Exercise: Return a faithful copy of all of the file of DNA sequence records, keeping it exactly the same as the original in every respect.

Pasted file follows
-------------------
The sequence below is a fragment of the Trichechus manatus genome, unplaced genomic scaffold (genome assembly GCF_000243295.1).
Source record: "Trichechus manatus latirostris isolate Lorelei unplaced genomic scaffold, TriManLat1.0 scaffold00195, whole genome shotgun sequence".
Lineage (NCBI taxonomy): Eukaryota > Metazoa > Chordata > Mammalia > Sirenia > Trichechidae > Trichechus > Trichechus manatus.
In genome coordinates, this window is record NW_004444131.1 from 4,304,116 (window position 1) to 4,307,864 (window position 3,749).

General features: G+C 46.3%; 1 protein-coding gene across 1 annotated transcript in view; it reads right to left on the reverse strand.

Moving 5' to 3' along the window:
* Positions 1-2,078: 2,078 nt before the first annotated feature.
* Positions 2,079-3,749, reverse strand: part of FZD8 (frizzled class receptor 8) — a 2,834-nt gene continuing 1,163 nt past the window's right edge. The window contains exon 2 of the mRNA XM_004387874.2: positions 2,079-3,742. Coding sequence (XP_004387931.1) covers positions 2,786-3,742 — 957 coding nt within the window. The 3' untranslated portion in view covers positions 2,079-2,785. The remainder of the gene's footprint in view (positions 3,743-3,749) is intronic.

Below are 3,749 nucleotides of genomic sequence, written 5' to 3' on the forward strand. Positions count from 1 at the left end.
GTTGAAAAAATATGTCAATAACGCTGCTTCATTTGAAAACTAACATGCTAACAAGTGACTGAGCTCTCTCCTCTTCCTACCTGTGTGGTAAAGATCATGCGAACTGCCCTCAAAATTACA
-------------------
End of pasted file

The sequence below is a fragment of the Trichechus manatus genome, unplaced genomic scaffold (genome assembly GCF_000243295.1).
Source record: "Trichechus manatus latirostris isolate Lorelei unplaced genomic scaffold, TriManLat1.0 scaffold00195, whole genome shotgun sequence".
Lineage (NCBI taxonomy): Eukaryota > Metazoa > Chordata > Mammalia > Sirenia > Trichechidae > Trichechus > Trichechus manatus.
In genome coordinates, this window is record NW_004444131.1 from 4,304,116 (window position 1) to 4,307,864 (window position 3,749).

General features: G+C 46.3%; 1 protein-coding gene across 1 annotated transcript in view; it reads right to left on the reverse strand.

Moving 5' to 3' along the window:
* Positions 1-2,078: 2,078 nt before the first annotated feature.
* Positions 2,079-3,749, reverse strand: part of FZD8 (frizzled class receptor 8) — a 2,834-nt gene continuing 1,163 nt past the window's right edge. The window contains exon 2 of the mRNA XM_004387874.2: positions 2,079-3,742. Coding sequence (XP_004387931.1) covers positions 2,786-3,742 — 957 coding nt within the window. The 3' untranslated portion in view covers positions 2,079-2,785. The remainder of the gene's footprint in view (positions 3,743-3,749) is intronic.

Below are 3,749 nucleotides of genomic sequence, written 5' to 3' on the forward strand. Positions count from 1 at the left end.
GTTGAAAAAATATGTCAATAACGCTGCTTCATTTGAAAACTAACATGCTAACAAGTGACTGAGCTCTCTCCTCTTCCTACCTGTGTGGTAAAGATCATGCGAACTGCCCTCAAAATTACA